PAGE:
The professor’s chair

When you tour St. Francis Xavier Cathedral in Green Bay, you’ll notice a special chair in the sanctuary. Not just any chair, but the chair — to the left of the altar — with the carved coat of arms above it and two smaller seats on either side.

Cathedra of Bishop Joseph Melcher, the first bishop of the Diocese of Green Bay (1868-1873). Located in the diocesan museum. (Patricia Kasten | The Compass)

This is the bishop’s cathedra — his chair of authority and teaching. The coat of arms belongs to the current bishop — David L. Ricken — who has served the Diocese of Green Bay since 2008. The coat of arms combines the bishop’s personal coat of arms with that of the Diocese of Green Bay. This coat of arms was carved in Oberammergau in Bavaria, Germany.

The cathedra is an important chair. So important, in fact that it is why the church it sits in is called a “cathedral.”

“Cathedra” comes from the Greek word “kathedra” meaning a seat or bench, and is most often translated as “a professor’s chair.”

A bishop is a teacher, as well as a leader. The Catechism of the Catholic Church notes, “To the apostles and their successors, Christ has entrusted the office of teaching, sanctifying and governing in his name and by his power” (n. 873).

Many times, in the Gospels, Jesus sits down to teach — at the Sermon of the Mount in Matthew (chapters 5 to 7), or the Sermon on the Plain in Luke 6:17-49, or when Mary of Bethany sits at his feet (Lk 10:38-42). Jesus even spoke of sitting and teaching when he referred to the scribes and Pharisees deriving authority from “their seat upon the chair of Moses” (Mt 23:2).

Jewish sources note that “sitting in the chair of Moses” was a metaphor for having authority under Mosaic Law. According to the Perkei Avot (the Jewish “teachings of the fathers”), a rabbi named Jose ben Joezer, who lived not long after the Apostles, noted that people should learn from the rabbis by sitting in “the dust of their feet.”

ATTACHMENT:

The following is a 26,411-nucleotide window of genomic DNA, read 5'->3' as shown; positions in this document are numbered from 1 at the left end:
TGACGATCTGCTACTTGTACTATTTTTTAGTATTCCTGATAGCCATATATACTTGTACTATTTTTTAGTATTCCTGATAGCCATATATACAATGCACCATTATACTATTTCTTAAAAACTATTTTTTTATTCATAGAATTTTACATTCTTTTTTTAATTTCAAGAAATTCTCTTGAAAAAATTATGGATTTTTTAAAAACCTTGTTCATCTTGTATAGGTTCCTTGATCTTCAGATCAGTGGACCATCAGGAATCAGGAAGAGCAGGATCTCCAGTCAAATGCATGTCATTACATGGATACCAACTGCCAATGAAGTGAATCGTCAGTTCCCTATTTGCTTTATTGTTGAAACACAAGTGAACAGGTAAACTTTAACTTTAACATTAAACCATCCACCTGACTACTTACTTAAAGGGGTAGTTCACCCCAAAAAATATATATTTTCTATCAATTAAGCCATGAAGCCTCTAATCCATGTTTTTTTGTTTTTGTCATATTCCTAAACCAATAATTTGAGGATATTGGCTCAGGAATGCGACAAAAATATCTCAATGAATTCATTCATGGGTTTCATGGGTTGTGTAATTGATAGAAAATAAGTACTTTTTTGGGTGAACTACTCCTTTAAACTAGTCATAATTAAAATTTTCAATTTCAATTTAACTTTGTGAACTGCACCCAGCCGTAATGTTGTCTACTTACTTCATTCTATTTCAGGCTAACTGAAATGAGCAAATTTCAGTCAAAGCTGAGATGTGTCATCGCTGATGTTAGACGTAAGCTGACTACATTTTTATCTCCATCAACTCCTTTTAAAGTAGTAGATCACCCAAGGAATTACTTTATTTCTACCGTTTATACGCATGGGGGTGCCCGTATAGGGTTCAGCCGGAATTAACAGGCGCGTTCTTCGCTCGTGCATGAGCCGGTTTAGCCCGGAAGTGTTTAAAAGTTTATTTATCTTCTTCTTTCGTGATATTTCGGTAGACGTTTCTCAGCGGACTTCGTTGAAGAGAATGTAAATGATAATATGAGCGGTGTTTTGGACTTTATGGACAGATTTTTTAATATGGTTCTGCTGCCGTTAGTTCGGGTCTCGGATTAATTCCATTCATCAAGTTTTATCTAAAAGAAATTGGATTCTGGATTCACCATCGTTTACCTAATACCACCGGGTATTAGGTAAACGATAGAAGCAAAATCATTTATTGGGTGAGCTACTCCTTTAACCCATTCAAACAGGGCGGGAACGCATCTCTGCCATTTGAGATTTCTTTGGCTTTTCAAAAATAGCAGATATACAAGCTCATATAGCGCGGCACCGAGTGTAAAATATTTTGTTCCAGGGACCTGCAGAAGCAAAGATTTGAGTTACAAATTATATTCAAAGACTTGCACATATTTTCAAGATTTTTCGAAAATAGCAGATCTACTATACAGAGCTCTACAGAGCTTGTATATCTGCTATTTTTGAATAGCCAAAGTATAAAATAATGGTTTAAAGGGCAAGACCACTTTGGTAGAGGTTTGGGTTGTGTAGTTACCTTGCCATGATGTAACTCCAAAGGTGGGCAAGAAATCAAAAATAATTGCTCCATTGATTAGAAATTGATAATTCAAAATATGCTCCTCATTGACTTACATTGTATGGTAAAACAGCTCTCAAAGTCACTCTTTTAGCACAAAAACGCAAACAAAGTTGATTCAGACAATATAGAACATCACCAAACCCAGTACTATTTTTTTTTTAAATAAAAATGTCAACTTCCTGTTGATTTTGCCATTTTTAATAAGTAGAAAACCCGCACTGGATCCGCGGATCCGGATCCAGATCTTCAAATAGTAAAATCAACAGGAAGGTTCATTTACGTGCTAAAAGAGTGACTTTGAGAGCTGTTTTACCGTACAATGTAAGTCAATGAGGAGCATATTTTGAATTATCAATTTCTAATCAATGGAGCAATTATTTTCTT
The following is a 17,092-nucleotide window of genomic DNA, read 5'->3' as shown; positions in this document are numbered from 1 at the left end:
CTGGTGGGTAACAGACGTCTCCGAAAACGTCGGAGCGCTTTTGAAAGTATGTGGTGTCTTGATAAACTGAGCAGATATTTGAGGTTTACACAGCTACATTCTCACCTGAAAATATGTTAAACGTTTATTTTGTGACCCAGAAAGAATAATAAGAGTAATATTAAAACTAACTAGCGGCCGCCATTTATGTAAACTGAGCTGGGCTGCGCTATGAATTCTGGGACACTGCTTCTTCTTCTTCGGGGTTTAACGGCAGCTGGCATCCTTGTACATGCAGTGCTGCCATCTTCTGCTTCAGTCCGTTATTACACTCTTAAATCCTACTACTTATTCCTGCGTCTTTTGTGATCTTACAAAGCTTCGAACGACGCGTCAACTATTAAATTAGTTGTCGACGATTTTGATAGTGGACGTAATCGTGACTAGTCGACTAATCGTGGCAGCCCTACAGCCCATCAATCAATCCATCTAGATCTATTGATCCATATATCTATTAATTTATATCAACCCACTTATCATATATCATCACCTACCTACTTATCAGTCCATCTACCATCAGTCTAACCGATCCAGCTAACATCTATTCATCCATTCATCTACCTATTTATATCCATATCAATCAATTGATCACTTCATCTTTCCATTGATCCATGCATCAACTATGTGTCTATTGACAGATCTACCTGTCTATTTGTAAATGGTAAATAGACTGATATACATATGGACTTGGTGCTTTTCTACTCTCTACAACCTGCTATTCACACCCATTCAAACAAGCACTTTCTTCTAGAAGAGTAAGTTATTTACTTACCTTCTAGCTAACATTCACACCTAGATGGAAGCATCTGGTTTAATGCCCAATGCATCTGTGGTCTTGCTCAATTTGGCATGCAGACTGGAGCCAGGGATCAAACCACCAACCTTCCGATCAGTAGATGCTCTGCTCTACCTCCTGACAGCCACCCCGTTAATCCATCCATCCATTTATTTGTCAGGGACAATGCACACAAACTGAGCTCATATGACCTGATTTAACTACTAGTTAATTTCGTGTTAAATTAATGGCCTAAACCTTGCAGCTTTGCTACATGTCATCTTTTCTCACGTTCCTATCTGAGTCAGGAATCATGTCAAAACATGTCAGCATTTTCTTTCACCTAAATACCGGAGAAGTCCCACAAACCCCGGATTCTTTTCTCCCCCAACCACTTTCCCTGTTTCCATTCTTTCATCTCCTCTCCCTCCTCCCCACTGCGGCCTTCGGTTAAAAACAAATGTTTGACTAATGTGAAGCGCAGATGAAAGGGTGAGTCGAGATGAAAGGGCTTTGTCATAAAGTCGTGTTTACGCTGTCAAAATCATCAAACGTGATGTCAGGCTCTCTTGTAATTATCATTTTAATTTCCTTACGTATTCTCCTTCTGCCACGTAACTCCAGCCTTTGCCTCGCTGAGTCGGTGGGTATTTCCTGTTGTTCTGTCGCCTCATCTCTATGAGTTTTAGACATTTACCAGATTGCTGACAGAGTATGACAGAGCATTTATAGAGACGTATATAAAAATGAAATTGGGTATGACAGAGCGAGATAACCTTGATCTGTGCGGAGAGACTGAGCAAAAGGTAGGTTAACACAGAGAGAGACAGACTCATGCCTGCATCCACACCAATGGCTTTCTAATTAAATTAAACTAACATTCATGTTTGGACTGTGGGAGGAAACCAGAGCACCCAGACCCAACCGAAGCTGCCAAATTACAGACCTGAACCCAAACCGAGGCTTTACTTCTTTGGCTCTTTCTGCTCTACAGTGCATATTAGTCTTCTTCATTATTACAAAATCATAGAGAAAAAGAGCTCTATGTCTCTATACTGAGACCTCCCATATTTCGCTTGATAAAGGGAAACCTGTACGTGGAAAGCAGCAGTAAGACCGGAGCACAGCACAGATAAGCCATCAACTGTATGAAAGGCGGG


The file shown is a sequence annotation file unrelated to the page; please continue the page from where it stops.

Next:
In the same way, we are called to learn from bishops. Pope Emeritus Benedict XVI spoke of the cathedra in a 2006 general audience: “‘cathedra’ literally means the established seat of the bishop, … it is the symbol of the bishop’s authority and in particular, of his ‘magisterium,’ that is, the evangelical teaching which, as a successor of the Apostles, he is called to safeguard and to transmit to the Christian Community.”

A bishop has three important roles: he is chief teacher, he governs and he sanctifies. The cathedra reminds us of these roles, as do the pectoral cross, the mitre, his ring and the crosier he holds.

A new bishop is not fully installed in a diocese until he sits in the cathedra. And, when the pope — the chief bishop — makes an infallible statement (which is very rare), he does it ex cathedra or “from the chair.”

To speak ex cathedra holds ultimate authority and means that this particular teaching is now a dogma of the church. The ex cathedra doctrine officially dates to the First Vatican Council (in 1870), though the authority behind it is ancient. Since 1870, this ex cathedra authority — also called “papal infallibility” — has been used only once: when Pope Pius XII (in 1950) declared Mary’s bodily Assumption as an infallible teaching.